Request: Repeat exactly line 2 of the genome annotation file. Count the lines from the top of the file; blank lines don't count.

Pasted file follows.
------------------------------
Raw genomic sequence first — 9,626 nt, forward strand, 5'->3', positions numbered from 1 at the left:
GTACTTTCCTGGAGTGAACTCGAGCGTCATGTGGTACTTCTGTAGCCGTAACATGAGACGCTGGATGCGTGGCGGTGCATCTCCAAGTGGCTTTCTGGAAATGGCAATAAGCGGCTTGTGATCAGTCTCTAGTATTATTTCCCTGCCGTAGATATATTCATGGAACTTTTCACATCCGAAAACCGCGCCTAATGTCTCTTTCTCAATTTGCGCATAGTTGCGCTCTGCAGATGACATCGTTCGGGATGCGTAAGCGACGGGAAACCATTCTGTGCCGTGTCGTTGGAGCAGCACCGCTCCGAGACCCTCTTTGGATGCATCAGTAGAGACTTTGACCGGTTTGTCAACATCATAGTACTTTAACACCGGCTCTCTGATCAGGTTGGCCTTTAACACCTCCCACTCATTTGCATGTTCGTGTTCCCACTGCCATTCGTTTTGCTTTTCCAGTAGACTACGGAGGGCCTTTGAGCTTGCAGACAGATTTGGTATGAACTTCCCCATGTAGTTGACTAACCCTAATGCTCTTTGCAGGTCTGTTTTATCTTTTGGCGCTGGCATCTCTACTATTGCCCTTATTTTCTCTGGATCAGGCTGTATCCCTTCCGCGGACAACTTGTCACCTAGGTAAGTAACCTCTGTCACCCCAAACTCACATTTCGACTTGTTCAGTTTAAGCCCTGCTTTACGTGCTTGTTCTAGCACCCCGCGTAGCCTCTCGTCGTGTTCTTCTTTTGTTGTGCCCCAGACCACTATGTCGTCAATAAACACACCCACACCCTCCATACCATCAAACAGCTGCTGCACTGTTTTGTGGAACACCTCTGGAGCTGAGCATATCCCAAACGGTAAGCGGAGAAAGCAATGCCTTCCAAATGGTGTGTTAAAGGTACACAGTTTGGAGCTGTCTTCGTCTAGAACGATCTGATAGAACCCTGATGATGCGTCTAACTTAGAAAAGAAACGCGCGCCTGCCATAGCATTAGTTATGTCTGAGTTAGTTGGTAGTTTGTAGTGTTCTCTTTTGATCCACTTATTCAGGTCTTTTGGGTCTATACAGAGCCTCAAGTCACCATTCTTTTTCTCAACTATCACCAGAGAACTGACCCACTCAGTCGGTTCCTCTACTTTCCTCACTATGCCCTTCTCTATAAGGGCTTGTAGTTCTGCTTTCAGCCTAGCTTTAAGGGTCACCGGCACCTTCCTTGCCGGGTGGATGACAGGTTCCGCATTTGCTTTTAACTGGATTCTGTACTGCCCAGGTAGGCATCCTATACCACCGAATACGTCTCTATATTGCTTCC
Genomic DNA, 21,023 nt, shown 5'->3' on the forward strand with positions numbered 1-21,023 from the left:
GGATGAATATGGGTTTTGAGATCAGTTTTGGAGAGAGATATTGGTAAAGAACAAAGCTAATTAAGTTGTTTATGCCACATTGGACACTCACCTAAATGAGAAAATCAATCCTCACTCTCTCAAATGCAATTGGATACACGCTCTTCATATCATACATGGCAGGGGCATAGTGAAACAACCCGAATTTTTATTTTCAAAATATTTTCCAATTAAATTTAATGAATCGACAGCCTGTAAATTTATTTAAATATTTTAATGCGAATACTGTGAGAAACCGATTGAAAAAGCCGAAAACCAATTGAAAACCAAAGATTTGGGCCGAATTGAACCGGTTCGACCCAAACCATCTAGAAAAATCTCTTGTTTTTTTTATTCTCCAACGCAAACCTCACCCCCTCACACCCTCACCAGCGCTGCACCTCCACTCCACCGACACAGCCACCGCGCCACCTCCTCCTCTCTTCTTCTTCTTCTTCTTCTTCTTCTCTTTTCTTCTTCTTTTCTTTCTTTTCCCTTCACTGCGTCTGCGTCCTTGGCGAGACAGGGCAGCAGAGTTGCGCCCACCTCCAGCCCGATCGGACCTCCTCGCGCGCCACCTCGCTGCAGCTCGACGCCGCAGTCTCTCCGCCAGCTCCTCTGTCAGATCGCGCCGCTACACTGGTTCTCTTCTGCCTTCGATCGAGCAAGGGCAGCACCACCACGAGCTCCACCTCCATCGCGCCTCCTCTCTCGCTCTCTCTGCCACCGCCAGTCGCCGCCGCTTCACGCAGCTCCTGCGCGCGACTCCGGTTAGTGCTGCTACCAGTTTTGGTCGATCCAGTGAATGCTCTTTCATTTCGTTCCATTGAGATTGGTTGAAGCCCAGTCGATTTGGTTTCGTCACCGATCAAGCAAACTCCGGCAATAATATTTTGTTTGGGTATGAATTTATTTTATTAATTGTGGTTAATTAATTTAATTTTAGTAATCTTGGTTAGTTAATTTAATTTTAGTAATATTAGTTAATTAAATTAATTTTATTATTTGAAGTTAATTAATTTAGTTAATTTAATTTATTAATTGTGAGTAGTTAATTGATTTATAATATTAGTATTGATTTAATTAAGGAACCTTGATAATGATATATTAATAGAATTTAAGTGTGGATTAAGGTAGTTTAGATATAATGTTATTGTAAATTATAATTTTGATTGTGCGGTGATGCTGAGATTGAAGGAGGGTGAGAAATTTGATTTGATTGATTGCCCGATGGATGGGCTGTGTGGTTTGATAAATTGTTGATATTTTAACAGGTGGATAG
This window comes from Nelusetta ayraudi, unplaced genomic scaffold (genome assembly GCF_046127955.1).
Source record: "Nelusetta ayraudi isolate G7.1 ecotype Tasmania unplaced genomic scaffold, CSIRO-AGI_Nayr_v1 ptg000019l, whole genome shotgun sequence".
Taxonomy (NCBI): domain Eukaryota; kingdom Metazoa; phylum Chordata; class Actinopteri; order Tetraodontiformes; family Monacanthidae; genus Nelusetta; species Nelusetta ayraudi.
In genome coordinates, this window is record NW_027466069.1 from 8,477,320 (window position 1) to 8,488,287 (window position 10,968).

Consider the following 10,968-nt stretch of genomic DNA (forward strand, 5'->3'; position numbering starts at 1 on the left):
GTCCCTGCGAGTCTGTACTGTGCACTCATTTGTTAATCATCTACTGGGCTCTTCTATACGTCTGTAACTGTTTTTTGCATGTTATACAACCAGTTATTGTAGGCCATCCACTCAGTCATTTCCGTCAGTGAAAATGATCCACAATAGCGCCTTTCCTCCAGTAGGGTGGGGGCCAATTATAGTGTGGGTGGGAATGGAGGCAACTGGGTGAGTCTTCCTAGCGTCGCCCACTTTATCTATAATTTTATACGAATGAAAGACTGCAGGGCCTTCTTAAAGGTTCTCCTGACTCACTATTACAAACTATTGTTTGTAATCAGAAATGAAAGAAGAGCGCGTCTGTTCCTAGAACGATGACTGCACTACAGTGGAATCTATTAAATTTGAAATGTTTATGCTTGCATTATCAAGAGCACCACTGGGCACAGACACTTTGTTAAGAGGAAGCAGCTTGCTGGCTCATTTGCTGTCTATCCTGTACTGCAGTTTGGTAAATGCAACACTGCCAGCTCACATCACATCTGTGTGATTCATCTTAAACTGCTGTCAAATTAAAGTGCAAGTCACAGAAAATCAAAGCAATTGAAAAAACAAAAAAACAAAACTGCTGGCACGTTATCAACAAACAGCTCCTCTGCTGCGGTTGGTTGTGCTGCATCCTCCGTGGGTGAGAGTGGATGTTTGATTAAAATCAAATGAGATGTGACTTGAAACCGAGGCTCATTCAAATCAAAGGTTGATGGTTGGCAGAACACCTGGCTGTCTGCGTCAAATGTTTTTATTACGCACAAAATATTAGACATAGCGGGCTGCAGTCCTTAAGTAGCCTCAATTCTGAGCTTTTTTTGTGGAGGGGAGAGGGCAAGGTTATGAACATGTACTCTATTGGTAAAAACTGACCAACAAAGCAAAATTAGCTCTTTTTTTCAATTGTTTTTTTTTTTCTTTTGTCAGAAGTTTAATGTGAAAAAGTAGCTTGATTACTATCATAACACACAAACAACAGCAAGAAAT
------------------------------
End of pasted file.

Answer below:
GTACTTTCCTGGAGTGAACTCGAGCGTCATGTGGTACTTCTGTAGCCGTAACATGAGACGCTGGATGCGTGGCGGTGCATCTCCAAGTGGCTTTCTGGAAATGGCAATAAGCGGCTTGTGATCAGTCTCTAGTATTATTTCCCTGCCGTAGATATATTCATGGAACTTTTCACATCCGAAAACCGCGCCTAATGTCTCTTTCTCAATTTGCGCATAGTTGCGCTCTGCAGATGACATCGTTCGGGATGCGTAAGCGACGGGAAACCATTCTGTGCCGTGTCGTTGGAGCAGCACCGCTCCGAGACCCTCTTTGGATGCATCAGTAGAGACTTTGACCGGTTTGTCAACATCATAGTACTTTAACACCGGCTCTCTGATCAGGTTGGCCTTTAACACCTCCCACTCATTTGCATGTTCGTGTTCCCACTGCCATTCGTTTTGCTTTTCCAGTAGACTACGGAGGGCCTTTGAGCTTGCAGACAGATTTGGTATGAACTTCCCCATGTAGTTGACTAACCCTAATGCTCTTTGCAGGTCTGTTTTATCTTTTGGCGCTGGCATCTCTACTATTGCCCTTATTTTCTCTGGATCAGGCTGTATCCCTTCCGCGGACAACTTGTCACCTAGGTAAGTAACCTCTGTCACCCCAAACTCACATTTCGACTTGTTCAGTTTAAGCCCTGCTTTACGTGCTTGTTCTAGCACCCCGCGTAGCCTCTCGTCGTGTTCTTCTTTTGTTGTGCCCCAGACCACTATGTCGTCAATAAACACACCCACACCCTCCATACCATCAAACAGCTGCTGCACTGTTTTGTGGAACACCTCTGGAGCTGAGCATATCCCAAACGGTAAGCGGAGAAAGCAATGCCTTCCAAATGGTGTGTTAAAGGTACACAGTTTGGAGCTGTCTTCGTCTAGAACGATCTGATAGAACCCTGATGATGCGTCTAACTTAGAAAAGAAACGCGCGCCTGCCATAGCATTAGTTATGTCTGAGTTAGTTGGTAGTTTGTAGTGTTCTCTTTTGATCCACTTATTCAGGTCTTTTGGGTCTATACAGAGCCTCAAGTCACCATTCTTTTTCTCAACTATCACCAGAGAACTGACCCACTCAGTCGGTTCCTCTACTTTCCTCACTATGCCCTTCTCTATAAGGGCTTGTAGTTCTGCTTTCAGCCTAGCTTTAAGGGTCACCGGCACCTTCCTTGCCGGGTGGATGACAGGTTCCGCATTTGCTTTTAACTGGATTCTGTACTGCCCAGGTAGGCATCCTATACCACCGAATACGTCTCTATATTGCTTCC